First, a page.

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I'll take the responsibility and go." Meanwhile staff officers and orderlies had been sent to the right to ask that the command be relieved from the irksome duty of guarding a wagon road on which there was no enemy. One of these orderlies  was William M. Perry, of Company I, and his experience was a thrilling one. With a comrade he galloped along, only to find, at a sudden turn, that the road was full of Rebel infantry. Putting spurs to their horses they galloped through the crowd, Perry escaping, although his horse was wounded, but his companion falling, doubtless killed. The survivor reached the main army, but the General to whom he reported would not ask him to return. It is probable that still others were captured or killed in the attempt to reach Gen. Rosecrans, as none came back to the left.

Page 882., William M. Perry. Age 16 ; born at Galena, Illinois; school boy ; enlisted from Galena ; was Fifer with Regimental Band much of the time, but served. as an Orderly to Gen. Steedman for several months, and in that capacity had some narrow escapes at the battle of Chickamauga, once riding through the Rebel lines, and at other times passing so near them as to be a special target ; returned to the Regiment when the Reserve Corps was broken up ; although but a mere lad, he passed through his term of service without serious illness, or absence from the command; in. o. with Regiment. Has been a Justice of the Peace for many years, and is merchandizing at Elizabeth, Illinois..

Monday, March 10, 2014

WILLIAM H. JAQUISH, 3rd. Massachusetts Cavalry.

Taken 1863.
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William H. Jaquish was born in the town of Cornwall, now Highlands, Orange County, N. Y. Jan. 30, 1839. Enlisting in Company A, Aug., 1862, he joined the regiment at Lynnfield, and went to Baton Rouge, La.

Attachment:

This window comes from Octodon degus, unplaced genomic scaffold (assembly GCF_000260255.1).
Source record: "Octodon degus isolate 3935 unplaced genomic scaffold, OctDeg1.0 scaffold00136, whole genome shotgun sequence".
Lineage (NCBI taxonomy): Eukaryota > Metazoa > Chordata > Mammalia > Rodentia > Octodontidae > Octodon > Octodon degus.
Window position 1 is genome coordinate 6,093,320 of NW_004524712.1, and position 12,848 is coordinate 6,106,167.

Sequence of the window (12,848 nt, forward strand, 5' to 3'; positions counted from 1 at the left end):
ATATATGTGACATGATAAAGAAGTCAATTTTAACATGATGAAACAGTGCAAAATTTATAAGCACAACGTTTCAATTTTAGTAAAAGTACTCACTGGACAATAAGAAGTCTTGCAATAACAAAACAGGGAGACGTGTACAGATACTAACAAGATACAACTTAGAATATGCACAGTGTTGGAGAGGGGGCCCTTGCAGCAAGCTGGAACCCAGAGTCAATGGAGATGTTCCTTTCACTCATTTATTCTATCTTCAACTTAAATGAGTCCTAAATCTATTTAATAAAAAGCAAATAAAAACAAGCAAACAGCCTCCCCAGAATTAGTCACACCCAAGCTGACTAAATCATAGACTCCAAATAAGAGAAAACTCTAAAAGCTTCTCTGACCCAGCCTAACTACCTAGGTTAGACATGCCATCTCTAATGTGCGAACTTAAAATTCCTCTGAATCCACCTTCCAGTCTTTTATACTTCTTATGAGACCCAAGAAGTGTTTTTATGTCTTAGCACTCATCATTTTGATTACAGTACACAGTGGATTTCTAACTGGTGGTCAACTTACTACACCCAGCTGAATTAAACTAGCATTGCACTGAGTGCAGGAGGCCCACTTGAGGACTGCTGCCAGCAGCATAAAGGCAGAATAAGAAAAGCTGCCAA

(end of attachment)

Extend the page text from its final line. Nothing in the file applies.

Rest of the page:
Comrade Jaquish served during the siege of Port Hudson with credit to himself, and came out of the struggle with honor. He justly says: "That part of my life which I look back upon with the greatest pride and satisfaction are those years of 6i- 6s, when I rode knee to knee with the sons of the Pilgrims and the Puritans, with carbine and sabre, in the grand old Third Mass. Cavalry.

William H. Jaquish, West Point, New York, Age 23, Mariner, Enlisted August 21, 1862, Discharged May 20, 1865.

Sunday, March 09, 2014

"Candy", A Rebel Dog, 4th., Texas, Infantry..

"Candy," the little white dog, went with the company from Austin and became a great favorite with the regiment. Engraved on his collar was, "Candy, Co. B, 4th Texas Regt." When George L. Robertson lay wounded in the field hospital at Sharpsburg, he saw a band wagon parading through the camp with the little "Rebel" prisoner. He got lost from his company and regiment in the old cornfield and was captured by the enemy. In the battle of Gaines's Mill he got separated from us, and next morning, when the burying detail was sent out from our regiment, they found Candy cuddled up under the arm of poor John S. Summers, who was killed the evening before. There was not a man in the company, and I doubt if there was one in the regiment, who would not have divided his last piece of hard-tack with Candy. We never saw him after the battle of Sharpsburg.